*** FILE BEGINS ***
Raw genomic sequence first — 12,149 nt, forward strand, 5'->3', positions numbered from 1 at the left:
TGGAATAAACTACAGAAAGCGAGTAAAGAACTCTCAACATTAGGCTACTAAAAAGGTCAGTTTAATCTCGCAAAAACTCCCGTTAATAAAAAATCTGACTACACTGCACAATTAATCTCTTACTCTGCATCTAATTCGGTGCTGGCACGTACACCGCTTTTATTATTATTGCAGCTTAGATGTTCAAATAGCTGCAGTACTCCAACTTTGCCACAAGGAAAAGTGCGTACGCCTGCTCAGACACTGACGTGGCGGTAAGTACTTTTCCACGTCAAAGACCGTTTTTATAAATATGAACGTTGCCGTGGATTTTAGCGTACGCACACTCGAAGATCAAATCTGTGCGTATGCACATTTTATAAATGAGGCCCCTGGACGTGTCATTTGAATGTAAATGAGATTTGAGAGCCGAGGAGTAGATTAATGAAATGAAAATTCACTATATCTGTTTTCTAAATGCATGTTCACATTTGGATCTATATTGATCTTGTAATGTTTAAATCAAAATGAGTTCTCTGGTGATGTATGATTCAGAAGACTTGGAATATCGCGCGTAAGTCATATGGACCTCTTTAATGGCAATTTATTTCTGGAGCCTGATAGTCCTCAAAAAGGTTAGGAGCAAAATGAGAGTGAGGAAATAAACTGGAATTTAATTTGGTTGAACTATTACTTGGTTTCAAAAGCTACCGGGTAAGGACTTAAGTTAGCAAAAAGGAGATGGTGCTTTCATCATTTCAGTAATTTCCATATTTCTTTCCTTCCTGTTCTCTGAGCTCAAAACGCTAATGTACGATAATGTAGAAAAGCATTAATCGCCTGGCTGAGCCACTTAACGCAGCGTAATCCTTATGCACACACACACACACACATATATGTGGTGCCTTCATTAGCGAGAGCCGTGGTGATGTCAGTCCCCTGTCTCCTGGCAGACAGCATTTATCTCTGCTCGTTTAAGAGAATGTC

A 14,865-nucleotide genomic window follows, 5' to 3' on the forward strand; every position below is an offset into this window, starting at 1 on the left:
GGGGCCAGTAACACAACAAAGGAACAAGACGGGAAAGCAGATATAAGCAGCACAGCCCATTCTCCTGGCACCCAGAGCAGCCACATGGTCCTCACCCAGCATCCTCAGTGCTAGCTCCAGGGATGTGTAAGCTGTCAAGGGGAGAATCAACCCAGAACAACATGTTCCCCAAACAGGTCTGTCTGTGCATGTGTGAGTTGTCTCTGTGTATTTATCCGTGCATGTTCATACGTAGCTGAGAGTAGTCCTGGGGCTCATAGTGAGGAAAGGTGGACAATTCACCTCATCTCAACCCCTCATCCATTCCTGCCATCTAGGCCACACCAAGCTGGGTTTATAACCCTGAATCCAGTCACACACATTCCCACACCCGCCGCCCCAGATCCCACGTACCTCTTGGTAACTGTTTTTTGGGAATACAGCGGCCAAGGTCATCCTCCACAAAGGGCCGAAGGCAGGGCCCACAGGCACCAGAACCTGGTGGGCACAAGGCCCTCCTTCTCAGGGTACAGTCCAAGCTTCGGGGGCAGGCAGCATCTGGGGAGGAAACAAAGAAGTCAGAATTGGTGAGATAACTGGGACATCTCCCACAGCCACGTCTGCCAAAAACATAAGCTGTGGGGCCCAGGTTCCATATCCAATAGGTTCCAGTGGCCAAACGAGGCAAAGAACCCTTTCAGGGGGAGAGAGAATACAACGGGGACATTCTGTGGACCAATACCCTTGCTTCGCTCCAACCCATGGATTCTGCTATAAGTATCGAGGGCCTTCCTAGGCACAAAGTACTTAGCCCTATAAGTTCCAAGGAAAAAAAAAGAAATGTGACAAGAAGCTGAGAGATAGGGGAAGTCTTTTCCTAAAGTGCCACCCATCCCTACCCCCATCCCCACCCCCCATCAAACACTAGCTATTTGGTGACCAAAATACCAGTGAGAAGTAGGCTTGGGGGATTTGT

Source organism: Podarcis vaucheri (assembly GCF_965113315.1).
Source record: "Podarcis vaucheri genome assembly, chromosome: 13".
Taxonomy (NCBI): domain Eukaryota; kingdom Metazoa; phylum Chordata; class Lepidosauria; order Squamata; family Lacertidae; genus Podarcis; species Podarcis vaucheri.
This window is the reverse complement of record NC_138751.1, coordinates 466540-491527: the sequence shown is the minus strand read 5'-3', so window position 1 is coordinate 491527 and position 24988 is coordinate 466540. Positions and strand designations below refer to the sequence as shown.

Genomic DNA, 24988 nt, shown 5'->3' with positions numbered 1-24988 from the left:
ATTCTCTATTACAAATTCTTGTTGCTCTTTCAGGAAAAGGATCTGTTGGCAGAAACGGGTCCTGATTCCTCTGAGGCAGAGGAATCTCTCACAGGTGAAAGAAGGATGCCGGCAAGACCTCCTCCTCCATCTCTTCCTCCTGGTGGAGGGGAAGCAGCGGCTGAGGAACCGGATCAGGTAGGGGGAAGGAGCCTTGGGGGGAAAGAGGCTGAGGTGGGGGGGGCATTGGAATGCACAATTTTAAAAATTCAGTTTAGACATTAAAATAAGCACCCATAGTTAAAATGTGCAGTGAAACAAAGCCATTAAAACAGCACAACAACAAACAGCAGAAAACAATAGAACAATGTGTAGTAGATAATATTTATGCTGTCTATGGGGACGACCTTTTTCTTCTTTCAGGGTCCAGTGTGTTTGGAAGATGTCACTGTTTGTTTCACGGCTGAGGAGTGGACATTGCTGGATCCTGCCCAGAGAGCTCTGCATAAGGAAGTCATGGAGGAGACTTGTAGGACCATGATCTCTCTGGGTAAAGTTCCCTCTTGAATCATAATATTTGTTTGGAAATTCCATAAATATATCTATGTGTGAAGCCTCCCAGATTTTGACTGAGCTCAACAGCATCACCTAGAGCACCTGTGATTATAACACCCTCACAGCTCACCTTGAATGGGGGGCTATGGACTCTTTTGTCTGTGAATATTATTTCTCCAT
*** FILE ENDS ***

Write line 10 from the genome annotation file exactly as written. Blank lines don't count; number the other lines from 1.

ATTCTCTATTACAAATTCTTGTTGCTCTTTCAGGAAAAGGATCTGTTGGCAGAAACGGGTCCTGATTCCTCTGAGGCAGAGGAATCTCTCACAGGTGAAAGAAGGATGCCGGCAAGACCTCCTCCTCCATCTCTTCCTCCTGGTGGAGGGGAAGCAGCGGCTGAGGAACCGGATCAGGTAGGGGGAAGGAGCCTTGGGGGGAAAGAGGCTGAGGTGGGGGGGGCATTGGAATGCACAATTTTAAAAATTCAGTTTAGACATTAAAATAAGCACCCATAGTTAAAATGTGCAGTGAAACAAAGCCATTAAAACAGCACAACAACAAACAGCAGAAAACAATAGAACAATGTGTAGTAGATAATATTTATGCTGTCTATGGGGACGACCTTTTTCTTCTTTCAGGGTCCAGTGTGTTTGGAAGATGTCACTGTTTGTTTCACGGCTGAGGAGTGGACATTGCTGGATCCTGCCCAGAGAGCTCTGCATAAGGAAGTCATGGAGGAGACTTGTAGGACCATGATCTCTCTGGGTAAAGTTCCCTCTTGAATCATAATATTTGTTTGGAAATTCCATAAATATATCTATGTGTGAAGCCTCCCAGATTTTGACTGAGCTCAACAGCATCACCTAGAGCACCTGTGATTATAACACCCTCACAGCTCACCTTGAATGGGGGGCTATGGACTCTTTTGTCTGTGAATATTATTTCTCCAT